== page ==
Some paddles float better than others. Many modern paddles made from lightweight materials like carbon fiber and fiberglass float quite well, while heavier wooden paddles are usually less likely to float.
One might wonder, are there any unsinkable paddles? Well, kayak paddles with foam inserts are engineered to be virtually unsinkable, thanks to their increased buoyancy.
Some paddles, especially high-end carbon fiber paddles or adjustable paddles with complex mechanisms, may be less likely to float.
There’s not much you can do beyond purchasing the right model to help make a paddle float more efficiently. Paddle floats are available, but these are used to reenter a kayak after falling out.
The best option is finding the ideal paddle and making sure it has proper buoyancy.
We hope this article has answered every question you have about kayak paddle float devices, whether or not a kayak paddle will float, and the importance of one of our favorite accessories, the indispensable kayak paddle leash.
If you’re a beginner, seek out the best paddle you can afford, and make sure it floats!
Why is it important for kayak paddles to float?
The buoyancy of kayak paddles helps them stay on the water’s surface, making them easier to locate and retrieve. It is particularly important in situations where you need to quickly grab your paddle to maneuver your kayak or yourself to keep safe.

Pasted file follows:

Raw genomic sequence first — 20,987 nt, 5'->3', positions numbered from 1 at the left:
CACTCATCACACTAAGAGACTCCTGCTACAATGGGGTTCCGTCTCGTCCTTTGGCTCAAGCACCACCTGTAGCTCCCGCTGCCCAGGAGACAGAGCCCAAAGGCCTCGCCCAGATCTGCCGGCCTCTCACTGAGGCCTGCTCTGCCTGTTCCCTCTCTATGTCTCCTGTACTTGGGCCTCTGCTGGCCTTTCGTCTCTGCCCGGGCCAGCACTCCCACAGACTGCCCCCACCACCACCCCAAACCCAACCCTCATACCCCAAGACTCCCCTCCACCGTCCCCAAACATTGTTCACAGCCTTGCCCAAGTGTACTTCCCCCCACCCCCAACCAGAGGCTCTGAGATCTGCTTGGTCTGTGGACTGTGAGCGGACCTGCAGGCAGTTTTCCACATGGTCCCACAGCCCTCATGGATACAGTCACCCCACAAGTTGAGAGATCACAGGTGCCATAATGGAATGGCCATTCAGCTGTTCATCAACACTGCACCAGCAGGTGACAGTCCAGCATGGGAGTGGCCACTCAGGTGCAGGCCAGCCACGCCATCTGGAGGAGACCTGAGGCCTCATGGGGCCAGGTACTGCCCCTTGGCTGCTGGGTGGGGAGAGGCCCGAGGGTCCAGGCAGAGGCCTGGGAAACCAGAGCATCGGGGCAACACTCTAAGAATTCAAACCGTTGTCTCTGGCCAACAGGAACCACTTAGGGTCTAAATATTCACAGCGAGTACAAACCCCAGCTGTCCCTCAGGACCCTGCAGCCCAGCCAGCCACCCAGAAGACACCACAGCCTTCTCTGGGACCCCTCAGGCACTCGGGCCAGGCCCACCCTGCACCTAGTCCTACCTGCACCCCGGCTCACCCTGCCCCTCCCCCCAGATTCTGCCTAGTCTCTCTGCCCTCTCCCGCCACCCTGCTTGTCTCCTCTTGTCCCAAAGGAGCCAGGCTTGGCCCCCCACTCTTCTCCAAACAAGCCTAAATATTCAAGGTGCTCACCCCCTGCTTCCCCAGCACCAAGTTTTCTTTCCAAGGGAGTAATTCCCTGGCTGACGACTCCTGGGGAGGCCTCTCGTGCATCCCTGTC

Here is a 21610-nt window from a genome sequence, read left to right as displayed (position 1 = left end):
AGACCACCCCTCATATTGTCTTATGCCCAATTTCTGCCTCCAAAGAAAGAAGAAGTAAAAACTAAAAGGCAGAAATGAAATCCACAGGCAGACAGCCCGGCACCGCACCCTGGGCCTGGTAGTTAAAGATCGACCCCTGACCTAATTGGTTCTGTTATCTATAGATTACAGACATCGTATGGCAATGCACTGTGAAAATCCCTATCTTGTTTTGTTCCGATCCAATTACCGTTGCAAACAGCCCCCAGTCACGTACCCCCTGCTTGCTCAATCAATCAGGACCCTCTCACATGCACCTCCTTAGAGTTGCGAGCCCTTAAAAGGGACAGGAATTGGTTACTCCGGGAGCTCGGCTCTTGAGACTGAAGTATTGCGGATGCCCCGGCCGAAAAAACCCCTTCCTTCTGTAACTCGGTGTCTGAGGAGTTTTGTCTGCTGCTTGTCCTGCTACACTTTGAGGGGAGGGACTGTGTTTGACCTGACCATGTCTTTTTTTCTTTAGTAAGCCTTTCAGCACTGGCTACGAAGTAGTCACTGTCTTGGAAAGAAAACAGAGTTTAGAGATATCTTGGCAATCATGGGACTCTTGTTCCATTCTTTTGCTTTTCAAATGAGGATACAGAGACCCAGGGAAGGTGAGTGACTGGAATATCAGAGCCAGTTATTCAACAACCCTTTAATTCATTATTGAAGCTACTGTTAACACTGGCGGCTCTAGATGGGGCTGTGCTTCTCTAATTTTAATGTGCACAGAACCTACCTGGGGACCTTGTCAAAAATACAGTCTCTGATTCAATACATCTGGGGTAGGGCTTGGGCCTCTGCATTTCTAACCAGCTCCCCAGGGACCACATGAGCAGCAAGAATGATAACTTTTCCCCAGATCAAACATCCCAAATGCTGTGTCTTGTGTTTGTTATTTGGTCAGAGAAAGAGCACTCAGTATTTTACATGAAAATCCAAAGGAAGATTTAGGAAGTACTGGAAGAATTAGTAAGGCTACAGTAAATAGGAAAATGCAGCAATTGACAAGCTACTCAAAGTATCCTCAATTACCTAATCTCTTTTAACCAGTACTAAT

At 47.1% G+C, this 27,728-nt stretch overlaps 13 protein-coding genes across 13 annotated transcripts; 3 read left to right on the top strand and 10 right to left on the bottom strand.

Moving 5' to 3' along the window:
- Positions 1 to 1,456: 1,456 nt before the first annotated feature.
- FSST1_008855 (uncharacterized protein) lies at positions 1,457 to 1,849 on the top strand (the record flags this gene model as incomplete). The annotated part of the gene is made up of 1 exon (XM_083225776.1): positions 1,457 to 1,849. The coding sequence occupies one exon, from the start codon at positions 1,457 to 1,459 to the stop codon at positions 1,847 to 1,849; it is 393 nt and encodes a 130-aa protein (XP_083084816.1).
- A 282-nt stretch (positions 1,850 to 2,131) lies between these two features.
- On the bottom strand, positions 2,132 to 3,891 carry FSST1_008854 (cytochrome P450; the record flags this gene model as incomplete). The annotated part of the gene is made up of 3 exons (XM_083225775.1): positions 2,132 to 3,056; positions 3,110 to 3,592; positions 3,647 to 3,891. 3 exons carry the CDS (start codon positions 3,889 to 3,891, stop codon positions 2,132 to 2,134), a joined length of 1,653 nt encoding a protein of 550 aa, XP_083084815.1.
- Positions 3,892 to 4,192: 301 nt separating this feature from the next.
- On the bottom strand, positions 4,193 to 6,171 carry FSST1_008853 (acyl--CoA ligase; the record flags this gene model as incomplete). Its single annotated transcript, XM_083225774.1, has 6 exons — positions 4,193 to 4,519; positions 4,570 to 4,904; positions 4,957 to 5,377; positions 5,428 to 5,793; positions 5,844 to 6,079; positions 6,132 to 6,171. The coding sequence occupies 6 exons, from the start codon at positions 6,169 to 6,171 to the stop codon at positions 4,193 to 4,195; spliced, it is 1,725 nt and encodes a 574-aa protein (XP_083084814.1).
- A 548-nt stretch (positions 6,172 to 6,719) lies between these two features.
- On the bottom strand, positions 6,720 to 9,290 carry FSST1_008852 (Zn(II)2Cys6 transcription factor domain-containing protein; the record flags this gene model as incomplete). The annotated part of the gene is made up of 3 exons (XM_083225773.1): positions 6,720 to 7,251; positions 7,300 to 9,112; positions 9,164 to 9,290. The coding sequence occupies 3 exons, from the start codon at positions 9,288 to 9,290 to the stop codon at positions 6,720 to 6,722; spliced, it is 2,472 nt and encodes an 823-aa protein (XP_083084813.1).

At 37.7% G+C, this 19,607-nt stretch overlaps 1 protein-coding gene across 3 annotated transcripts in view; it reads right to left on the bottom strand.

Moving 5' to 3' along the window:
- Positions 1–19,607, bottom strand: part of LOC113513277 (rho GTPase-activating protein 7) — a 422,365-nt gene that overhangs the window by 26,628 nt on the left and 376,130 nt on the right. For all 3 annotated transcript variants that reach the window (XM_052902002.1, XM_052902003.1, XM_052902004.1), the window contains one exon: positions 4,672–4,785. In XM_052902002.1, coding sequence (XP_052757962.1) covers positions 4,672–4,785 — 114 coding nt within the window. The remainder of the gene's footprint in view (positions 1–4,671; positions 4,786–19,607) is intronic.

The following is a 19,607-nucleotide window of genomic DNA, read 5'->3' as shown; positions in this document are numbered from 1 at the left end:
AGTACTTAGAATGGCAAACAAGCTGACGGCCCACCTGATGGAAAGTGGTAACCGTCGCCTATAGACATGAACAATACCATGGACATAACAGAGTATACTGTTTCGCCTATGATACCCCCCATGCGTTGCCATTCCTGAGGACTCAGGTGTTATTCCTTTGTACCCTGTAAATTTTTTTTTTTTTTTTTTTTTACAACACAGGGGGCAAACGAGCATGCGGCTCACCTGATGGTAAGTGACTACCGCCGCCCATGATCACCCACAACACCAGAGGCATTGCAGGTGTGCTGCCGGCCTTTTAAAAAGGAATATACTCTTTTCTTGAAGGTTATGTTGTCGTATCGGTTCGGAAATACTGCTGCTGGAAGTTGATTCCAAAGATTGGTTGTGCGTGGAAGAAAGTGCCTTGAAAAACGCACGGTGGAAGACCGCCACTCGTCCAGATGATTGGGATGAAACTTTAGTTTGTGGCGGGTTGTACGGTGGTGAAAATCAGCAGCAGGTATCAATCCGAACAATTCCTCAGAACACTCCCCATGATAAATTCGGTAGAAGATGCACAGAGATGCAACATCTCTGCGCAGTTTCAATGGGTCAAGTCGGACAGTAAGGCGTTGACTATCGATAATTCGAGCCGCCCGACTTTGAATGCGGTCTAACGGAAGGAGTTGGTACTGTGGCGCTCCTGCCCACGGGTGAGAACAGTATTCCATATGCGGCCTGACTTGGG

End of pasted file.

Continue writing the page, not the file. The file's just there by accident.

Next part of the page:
Can kayak paddles be customized?
Sure. Some paddlers opt for specific blade shapes, lengths, and materials based on their paddling style and the type of water in which they primarily kayak.
Can I use a kayak paddle as a floatation device?
Most paddles float, but they should not be relied upon as a flotation device. Be sure to use a dedicated personal flotation device (PFD).
Are there kayak paddles that do not float?
Some specialized paddle types, such as heavy-duty expedition paddles, may have additional features that reduce their buoyancy. Check the specifications of the paddle before purchasing.
How can I prevent my kayak paddles from sinking?
Simple answer: get a paddle that floats! There are many affordable models on the market that float well.
Can I secure my paddle to the kayak?
Absolutely, you can secure your paddle to the kayak by using a paddle leash or by tying a rope around the kayak and attaching it to your paddle. This makes it so that your paddle stays nearby, even if it accidentally falls into the water.
Can I use a paddle float with kayak paddles?
A paddle float is a life-saving device that is used in self-rescue situations when you need additional stability and buoyancy to lift yourself into your boat.
When did they start to make kayak paddles that float?
The floating paddles trend gained momentum with the invention of modern materials (like plastics and composites) in the mid-to-late 20th century.